The BMJ Awards 2018: Anaesthesia and Perioperative Medicine Team of the YearBMJ 2018; 360 doi: https://doi.org/10.1136/bmj.k1250 (Published 21 March 2018) Cite this as: BMJ 2018;360:k1250
- Nigel Hawkes, freelance journalist
- London, UK
Emergency laparotomy bundle
Laparotomy for acute bowel problems has a mortality rate as high as 25%. But research in 2013, in which Royal United Hospitals Bath collaborated with three other centres, showed that adhering as closely as possible to a “bundle” of seven precepts can greatly reduce that figure, says Lesley Jordan, consultant anaesthetist and patient safety lead at the trust.
They include preoperative risk assessments, goal directed fluid therapy, consultants performing both surgery and anaesthesia, critical care postoperatively, and getting the patient into theatre as fast as possible, within a target of two to six hours.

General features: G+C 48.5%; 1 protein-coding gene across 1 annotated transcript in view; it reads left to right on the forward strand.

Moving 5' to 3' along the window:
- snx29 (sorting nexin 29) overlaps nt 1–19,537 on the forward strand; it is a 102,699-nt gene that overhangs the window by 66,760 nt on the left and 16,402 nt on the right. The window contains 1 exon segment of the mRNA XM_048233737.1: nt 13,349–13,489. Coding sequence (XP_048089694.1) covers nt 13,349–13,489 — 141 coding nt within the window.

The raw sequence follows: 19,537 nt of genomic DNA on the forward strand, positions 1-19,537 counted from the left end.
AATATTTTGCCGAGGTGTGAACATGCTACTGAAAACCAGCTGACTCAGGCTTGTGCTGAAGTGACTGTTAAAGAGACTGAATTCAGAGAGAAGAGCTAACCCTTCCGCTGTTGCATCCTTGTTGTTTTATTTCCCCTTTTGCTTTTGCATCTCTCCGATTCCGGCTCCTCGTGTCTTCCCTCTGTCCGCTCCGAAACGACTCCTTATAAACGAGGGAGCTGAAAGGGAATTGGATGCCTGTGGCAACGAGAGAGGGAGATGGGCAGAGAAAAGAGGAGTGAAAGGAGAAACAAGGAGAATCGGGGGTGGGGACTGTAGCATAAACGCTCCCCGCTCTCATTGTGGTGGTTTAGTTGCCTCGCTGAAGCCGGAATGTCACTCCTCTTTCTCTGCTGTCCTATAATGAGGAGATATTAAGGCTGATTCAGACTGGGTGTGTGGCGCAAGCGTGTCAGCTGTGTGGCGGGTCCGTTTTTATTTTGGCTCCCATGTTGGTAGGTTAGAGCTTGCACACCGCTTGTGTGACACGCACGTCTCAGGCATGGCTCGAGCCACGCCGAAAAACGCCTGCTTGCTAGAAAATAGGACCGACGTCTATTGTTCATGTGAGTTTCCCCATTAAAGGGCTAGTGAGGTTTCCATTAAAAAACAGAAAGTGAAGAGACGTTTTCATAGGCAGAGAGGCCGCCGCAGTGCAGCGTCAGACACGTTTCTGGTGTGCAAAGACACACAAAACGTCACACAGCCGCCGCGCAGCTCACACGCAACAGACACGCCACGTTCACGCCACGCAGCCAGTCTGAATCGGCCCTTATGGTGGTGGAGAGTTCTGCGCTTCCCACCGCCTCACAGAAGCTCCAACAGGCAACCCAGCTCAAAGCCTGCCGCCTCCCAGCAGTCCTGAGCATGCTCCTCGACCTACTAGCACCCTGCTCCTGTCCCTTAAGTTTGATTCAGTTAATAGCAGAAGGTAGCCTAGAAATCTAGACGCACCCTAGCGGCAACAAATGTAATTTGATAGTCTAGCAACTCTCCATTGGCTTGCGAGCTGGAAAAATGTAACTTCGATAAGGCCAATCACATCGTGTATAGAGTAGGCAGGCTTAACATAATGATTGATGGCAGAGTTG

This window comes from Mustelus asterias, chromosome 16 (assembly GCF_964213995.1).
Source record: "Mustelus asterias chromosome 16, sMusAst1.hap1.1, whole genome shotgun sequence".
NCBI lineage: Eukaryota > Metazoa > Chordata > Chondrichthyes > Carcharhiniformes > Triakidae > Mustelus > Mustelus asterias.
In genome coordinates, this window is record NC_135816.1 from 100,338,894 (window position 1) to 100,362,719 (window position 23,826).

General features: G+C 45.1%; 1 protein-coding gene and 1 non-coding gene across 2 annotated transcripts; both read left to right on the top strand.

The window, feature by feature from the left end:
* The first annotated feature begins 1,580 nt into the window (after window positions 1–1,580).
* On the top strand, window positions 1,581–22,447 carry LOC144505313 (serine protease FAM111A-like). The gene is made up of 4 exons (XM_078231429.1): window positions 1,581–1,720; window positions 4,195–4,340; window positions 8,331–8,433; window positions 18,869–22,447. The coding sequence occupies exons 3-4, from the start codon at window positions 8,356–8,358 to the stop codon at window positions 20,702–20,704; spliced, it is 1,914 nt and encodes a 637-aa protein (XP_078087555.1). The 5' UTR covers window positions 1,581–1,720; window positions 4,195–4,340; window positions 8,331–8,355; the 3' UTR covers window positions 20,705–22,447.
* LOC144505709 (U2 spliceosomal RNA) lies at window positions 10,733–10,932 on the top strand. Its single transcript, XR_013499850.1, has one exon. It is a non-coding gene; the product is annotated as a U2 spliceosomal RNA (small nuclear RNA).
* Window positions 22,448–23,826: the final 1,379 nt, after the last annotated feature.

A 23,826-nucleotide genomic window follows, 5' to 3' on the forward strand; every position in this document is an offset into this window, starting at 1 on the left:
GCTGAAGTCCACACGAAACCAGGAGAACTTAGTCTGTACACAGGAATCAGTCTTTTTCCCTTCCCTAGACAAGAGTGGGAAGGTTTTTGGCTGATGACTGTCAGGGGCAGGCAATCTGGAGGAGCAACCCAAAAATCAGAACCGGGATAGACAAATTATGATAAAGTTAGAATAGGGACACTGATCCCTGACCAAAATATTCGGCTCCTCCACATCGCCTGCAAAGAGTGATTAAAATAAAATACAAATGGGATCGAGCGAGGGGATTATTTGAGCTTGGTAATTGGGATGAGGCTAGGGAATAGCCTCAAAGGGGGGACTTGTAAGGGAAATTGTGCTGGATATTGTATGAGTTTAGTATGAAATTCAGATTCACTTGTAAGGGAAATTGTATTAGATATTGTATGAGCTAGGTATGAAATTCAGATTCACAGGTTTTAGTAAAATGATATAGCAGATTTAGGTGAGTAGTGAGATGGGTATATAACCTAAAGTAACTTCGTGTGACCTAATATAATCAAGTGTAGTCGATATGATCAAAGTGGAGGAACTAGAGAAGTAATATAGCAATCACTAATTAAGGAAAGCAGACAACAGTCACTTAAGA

“As a result of this research we knew the bundle worked,” she says. “But by 2015 I wasn’t sure we were really following it any longer. The person who led the project had been seconded out and the data wasn’t being collected very accurately or in a timely fashion. Mortality had increased.”
A renewed focus on the bundle turned the situation around. Data were recorded by a team member at the time of surgery and entered into the National Laparoscopy Audit. “We can use it to feed back promptly on any area where we’re missing targets. Since April 2017, 80% of patients get the full bundle of care. Mortality is now 6.5%, about half the national average, and length of stay is down by two days on average. It’s now routine practice and we estimate we are saving ten lives a year.”
Managing complex surgical pain
Some patients are more prone to postsurgical pain than others. Anxious before surgery, they are often slower to mobilise afterwards, says Elaine O’Shea, consultant anaesthetist at Royal Bournemouth and Christchurch NHS Trust, where 1200 knee and hip replacements are performed every year.
The team …